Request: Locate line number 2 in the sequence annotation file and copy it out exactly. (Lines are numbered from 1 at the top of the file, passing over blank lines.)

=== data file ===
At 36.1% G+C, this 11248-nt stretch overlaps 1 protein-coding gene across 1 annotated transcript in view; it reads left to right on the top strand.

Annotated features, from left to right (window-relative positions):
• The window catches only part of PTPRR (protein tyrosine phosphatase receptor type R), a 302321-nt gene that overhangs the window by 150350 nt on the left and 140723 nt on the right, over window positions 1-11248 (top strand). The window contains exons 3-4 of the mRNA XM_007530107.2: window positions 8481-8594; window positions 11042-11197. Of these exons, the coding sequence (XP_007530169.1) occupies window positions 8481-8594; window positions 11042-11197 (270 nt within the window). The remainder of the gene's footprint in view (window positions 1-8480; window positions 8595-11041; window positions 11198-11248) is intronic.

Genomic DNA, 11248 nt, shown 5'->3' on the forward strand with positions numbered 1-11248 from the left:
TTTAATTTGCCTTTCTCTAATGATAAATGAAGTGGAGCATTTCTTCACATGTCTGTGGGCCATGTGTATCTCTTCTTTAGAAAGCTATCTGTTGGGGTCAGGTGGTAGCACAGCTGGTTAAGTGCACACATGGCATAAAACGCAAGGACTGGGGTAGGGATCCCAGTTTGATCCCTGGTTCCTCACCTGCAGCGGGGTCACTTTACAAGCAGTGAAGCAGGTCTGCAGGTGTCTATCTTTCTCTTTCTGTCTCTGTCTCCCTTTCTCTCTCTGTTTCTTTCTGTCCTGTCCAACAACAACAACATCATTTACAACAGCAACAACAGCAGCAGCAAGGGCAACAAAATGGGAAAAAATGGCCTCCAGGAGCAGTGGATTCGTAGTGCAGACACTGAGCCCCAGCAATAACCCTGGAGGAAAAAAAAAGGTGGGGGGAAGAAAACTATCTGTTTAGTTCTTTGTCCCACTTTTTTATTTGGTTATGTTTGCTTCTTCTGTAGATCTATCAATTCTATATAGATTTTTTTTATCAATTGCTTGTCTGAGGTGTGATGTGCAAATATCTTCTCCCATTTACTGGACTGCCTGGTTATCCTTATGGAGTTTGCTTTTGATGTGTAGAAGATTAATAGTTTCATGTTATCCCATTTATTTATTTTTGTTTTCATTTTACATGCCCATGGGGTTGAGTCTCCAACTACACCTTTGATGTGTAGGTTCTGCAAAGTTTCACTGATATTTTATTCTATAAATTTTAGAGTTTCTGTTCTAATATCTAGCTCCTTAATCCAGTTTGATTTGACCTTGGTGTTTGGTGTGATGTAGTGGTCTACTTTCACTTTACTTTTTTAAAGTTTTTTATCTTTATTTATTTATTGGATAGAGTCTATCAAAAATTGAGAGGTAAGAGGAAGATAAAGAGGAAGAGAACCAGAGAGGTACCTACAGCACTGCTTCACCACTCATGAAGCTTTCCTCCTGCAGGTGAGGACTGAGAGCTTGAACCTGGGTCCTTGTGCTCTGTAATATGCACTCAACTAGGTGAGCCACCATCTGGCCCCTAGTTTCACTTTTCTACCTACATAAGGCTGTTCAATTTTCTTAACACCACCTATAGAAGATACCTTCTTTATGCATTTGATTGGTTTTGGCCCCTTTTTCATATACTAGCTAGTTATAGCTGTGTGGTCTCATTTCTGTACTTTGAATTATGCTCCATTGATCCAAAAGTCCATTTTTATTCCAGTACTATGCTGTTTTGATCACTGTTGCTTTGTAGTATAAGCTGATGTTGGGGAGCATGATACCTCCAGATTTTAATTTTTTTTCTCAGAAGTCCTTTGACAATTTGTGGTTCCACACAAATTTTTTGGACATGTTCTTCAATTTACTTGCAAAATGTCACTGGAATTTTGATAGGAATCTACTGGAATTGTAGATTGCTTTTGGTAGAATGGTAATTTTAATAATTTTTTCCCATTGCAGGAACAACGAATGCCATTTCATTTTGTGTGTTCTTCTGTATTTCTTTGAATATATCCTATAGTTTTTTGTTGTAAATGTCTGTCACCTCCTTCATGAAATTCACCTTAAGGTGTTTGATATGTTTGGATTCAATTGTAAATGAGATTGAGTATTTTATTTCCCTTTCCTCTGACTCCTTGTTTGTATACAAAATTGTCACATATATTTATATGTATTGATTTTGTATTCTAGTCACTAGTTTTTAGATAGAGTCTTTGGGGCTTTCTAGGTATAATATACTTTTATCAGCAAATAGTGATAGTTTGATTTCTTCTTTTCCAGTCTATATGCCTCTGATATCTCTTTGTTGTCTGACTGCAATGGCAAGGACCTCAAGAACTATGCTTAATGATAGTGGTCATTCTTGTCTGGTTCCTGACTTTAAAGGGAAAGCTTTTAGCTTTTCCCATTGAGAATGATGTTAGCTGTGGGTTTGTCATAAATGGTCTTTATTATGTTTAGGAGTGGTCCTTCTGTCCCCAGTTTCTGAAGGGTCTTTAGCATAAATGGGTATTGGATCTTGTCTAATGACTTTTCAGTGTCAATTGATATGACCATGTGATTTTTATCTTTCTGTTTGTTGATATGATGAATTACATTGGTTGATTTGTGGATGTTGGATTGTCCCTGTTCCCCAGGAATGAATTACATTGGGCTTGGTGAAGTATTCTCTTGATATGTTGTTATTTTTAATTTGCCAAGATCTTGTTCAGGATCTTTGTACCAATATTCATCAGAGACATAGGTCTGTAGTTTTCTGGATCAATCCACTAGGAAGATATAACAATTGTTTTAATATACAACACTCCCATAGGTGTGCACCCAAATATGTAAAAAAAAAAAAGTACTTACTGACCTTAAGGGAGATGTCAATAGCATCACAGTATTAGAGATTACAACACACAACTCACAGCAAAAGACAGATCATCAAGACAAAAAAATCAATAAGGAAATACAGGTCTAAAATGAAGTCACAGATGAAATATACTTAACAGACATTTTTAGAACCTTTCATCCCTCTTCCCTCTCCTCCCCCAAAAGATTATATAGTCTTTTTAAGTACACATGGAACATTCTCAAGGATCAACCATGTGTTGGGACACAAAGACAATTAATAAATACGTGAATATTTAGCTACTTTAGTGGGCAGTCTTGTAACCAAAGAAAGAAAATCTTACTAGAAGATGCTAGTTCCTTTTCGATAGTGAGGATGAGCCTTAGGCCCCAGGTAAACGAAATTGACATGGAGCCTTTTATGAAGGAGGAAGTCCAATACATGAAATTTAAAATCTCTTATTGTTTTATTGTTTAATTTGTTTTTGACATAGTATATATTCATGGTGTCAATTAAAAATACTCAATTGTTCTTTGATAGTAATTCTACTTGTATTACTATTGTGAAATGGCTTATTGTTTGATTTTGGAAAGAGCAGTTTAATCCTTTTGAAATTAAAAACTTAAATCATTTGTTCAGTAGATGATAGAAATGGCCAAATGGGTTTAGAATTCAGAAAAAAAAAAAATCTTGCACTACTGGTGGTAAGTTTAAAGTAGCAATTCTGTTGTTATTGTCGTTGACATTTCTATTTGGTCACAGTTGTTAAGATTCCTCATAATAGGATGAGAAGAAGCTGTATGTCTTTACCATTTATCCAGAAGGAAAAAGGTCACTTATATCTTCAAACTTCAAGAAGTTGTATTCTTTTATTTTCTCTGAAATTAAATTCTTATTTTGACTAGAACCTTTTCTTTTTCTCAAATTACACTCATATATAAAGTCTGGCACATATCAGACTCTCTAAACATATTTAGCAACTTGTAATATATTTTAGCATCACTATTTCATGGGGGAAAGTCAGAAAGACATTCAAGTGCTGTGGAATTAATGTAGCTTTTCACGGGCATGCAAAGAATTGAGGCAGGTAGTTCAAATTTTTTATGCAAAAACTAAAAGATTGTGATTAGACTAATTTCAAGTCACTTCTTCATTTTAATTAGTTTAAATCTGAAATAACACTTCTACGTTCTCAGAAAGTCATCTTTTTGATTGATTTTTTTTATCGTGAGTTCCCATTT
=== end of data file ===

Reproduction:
Annotated features, from left to right (window-relative positions):